Foreign Policy Blogs

Editorial: Words of Wisdom

In tandem with the last post assessing recent American relations with Syria from the US perspective, this post will evaluate the same relationship from the opposing viewpoint. Again, an important quote came to mind that, I feel, sheds light on the issue at hand. Recently, pop musician Ke$ha has enjoyed a tremendous amount of worldwide commercial success, having sold over 2 million copies of her debut album Animal. However, Animal has been the target of almost universal critical wrath. Many feel that Ke$ha’s singular musical style, centered around a sort of debauched and irreverent motif, lacks artistic merit.

Ke$ha knows how to be defiant, and so does Syria.

Ke$ha knows how to be defiant, and so does Syria.

Ke$ha has not taken these attacks lying down. On the new mini-album Cannibal she has responded to her detractors by way of “We R Who We R”, a delightfully outlandish track that is vintage Ke$ha. Instead of focusing on the value of self-knowledge, as Bill Parcells so eloquently did, Ke$ha’s mantra is all about defying convention and flouting norms. While Ke$ha’s acts of defiance include dancing, turning up the volume, and wearing necklaces–it’s fair to say Ke$ha’s motives are less than high minded–her point is well taken. Conformity is not necessarily good.

The behavior of the Syrian government over the past several years illustrates this point much more clearly and convincingly than Ke$ha ever could. While neighboring governments were trying to toe the US dictated diplomatic line on a whole host of issues–Iran, Hezbollah, The Peace Process–Syria said no. In so doing Syria has rejected the so-called “western camp” (whatever that was/is) and has defined it’s own policy agenda internationally.

Internationally President Assad has focused mainly on accumulating friends and advancing economic development, with the dual purpose of cementing Syrian diplomatic autonomy. Establishing a regional trade agreement with Turkey, Jordan, and Lebanon provides a good example. Work has been underway for months to formalize a regional free-trade framework which would deepen economic links between Syria and its neighbors–high level talks on the agreement will reconvene this week.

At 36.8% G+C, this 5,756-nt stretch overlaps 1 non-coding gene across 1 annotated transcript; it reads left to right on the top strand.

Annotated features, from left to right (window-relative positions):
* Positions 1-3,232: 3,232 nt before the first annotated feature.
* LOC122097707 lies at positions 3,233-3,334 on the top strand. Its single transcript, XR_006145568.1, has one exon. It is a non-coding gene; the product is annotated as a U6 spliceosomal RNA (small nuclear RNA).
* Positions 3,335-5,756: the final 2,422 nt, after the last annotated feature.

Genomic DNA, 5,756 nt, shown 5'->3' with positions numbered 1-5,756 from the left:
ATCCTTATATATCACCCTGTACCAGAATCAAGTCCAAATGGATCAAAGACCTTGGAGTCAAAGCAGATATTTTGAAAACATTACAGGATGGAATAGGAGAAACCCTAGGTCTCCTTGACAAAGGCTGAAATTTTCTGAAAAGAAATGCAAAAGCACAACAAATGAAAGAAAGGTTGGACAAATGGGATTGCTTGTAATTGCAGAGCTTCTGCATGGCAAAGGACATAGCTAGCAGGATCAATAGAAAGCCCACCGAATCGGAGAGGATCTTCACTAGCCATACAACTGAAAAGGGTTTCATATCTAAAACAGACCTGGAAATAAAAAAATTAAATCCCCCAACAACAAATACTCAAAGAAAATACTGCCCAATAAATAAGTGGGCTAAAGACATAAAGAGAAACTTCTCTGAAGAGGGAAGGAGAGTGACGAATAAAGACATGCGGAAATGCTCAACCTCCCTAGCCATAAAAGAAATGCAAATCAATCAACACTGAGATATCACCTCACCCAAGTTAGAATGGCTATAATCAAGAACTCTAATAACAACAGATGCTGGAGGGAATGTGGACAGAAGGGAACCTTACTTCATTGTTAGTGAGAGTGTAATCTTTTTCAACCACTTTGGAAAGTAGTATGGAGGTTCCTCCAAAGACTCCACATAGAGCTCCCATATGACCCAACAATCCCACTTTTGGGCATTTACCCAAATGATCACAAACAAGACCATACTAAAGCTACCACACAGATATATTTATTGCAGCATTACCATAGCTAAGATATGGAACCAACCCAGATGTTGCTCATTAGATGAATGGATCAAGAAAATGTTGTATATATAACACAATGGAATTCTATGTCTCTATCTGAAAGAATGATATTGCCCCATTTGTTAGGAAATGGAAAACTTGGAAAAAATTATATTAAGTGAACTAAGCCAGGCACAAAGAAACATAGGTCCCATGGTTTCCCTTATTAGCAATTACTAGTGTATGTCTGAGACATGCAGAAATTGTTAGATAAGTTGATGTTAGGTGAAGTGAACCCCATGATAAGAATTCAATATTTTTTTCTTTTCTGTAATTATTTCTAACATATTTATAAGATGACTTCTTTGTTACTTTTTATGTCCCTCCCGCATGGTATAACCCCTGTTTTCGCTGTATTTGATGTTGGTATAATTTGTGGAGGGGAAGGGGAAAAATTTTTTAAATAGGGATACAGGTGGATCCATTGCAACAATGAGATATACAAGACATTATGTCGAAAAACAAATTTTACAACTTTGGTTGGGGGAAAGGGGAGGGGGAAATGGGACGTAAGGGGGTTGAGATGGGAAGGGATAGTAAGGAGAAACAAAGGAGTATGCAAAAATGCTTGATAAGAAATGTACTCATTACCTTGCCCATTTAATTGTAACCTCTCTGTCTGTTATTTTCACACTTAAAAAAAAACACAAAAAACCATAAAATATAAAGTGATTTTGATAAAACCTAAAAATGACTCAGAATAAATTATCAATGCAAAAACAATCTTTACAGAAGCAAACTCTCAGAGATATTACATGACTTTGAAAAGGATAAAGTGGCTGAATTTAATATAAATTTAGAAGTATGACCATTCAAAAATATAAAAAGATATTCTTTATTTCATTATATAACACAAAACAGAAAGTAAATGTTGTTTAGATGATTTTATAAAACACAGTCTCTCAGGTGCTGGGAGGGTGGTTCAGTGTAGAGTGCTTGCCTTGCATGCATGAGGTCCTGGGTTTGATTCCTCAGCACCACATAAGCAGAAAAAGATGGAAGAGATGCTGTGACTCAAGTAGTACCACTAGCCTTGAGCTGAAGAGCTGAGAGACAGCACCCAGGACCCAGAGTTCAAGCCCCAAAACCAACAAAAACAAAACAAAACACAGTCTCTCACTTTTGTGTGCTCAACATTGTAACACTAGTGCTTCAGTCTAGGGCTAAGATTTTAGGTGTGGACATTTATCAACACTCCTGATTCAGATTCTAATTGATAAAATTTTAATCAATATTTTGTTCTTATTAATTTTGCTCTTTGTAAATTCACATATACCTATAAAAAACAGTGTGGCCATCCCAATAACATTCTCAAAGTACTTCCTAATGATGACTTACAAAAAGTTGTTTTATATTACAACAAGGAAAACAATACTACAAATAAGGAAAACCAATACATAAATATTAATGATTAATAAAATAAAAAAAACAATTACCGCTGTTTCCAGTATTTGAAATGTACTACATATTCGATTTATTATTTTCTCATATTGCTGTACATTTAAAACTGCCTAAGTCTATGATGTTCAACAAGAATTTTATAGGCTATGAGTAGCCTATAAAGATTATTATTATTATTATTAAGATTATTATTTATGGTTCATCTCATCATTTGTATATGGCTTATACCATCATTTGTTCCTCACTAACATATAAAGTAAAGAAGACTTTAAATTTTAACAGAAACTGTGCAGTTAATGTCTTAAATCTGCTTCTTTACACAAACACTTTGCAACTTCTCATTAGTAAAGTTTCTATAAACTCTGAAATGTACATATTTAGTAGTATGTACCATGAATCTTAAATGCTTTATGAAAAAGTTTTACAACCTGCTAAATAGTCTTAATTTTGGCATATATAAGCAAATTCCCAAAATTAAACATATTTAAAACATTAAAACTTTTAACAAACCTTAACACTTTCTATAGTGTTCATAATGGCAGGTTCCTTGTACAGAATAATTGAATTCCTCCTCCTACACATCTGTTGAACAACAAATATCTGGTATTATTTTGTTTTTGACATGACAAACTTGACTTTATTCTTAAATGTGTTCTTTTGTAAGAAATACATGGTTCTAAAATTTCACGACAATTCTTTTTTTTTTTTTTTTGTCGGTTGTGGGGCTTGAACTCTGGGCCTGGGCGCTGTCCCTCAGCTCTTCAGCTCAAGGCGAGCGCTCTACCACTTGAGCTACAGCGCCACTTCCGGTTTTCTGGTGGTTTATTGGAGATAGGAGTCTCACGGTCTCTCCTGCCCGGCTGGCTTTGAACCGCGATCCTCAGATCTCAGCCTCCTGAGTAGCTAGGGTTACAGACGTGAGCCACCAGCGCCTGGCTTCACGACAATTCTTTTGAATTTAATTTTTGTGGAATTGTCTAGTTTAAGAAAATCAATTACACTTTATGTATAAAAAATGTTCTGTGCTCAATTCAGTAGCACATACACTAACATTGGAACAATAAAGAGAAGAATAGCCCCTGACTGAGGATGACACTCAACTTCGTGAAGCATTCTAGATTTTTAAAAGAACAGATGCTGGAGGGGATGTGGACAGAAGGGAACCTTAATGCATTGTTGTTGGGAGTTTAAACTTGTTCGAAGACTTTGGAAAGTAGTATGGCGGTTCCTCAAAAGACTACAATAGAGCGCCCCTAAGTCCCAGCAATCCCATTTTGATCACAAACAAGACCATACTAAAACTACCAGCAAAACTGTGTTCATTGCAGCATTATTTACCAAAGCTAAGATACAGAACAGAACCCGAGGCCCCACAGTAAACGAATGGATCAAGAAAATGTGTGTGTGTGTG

Syria has also succeeded in improving relations with Saudi Arabia. In the aftermath of the Hariri assassination Riyadh held President Assad personally responsible for the death of the Lebanese PM. However, there has been a noticeable thaw in relations, culminated by Saudi King Abdullah’s visit to Damascus this past July.  By reaching out regionally Syria has established a base of diplomatic support which will prove difficult to weaken. The Syrian government has also reached further afield having secured a strategic partnership with Russia earlier this year, as well as on going cooperation with Iran.

Taken as a whole Syria’s behavior hasn’t conformed to what some would want it to be, however, it has been successful in that it has achieved many internal goals. Syria is no longer weakened and isolated, it can no longer be bent to the will of others–as it was in 2005 when it was forced to remove its troops from Lebanon.

The problem, for Syria and Ke$ha, is that being a non-conformist has its limits. Defiance can turn self-defeating quickly. Eventually, hopefully soon, Syria will be presented with a diplomatic option that will be more attractive than “resistance”. It remains to be seen if Syria and her President are capable of more than simplistic non-conformity. Ultimately, as Ke$ha can attest, its much easier to shout “We R Who We R” than to work together with your critics towards larger goals.



Walter Raubeson

Walter spent the last two years living and working in Damascus, reporting on the Syrian social, political, and cultural scene. Recently returned to the US, Walter continues to monitor Middle Eastern events with verve, and also gusto.

Having graduated from New York University's Masters Program in Political Science- International Relations-in September 2008, Walter's MA thesis analyzed the Lebanese political system; focusing on the impact of foreign intervention within Lebanon, particularly the roles of Iran, Israel, Syria, and the US.